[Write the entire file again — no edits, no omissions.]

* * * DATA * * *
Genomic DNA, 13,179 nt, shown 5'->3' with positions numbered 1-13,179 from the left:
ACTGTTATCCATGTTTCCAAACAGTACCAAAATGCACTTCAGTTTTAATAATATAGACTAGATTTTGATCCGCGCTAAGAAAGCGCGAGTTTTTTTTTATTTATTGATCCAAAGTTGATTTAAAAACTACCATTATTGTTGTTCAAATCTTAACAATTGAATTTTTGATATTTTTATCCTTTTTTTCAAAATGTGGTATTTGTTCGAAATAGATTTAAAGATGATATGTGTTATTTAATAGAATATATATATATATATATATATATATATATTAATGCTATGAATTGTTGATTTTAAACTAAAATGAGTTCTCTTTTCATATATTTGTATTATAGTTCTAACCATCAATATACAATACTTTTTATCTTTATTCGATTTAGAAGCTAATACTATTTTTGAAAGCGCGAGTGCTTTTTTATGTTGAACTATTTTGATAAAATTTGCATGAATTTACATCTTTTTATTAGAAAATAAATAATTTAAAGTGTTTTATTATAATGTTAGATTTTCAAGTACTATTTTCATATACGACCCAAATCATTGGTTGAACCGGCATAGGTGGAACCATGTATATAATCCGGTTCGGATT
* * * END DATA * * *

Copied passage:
Genomic DNA, 13,179 nt, shown 5'->3' with positions numbered 1-13,179 from the left:
ACTGTTATCCATGTTTCCAAACAGTACCAAAATGCACTTCAGTTTTAATAATATAGACTAGATTTTGATCCGCGCTAAGAAAGCGCGAGTTTTTTTTTATTTATTGATCCAAAGTTGATTTAAAAACTACCATTATTGTTGTTCAAATCTTAACAATTGAATTTTTGATATTTTTATCCTTTTTTTCAAAATGTGGTATTTGTTCGAAATAGATTTAAAGATGATATGTGTTATTTAATAGAATATATATATATATATATATATATATATATTAATGCTATGAATTGTTGATTTTAAACTAAAATGAGTTCTCTTTTCATATATTTGTATTATAGTTCTAACCATCAATATACAATACTTTTTATCTTTATTCGATTTAGAAGCTAATACTATTTTTGAAAGCGCGAGTGCTTTTTTATGTTGAACTATTTTGATAAAATTTGCATGAATTTACATCTTTTTATTAGAAAATAAATAATTTAAAGTGTTTTATTATAATGTTAGATTTTCAAGTACTATTTTCATATACGACCCAAATCATTGGTTGAACCGGCATAGGTGGAACCATGTATATAATCCGGTTCGGATT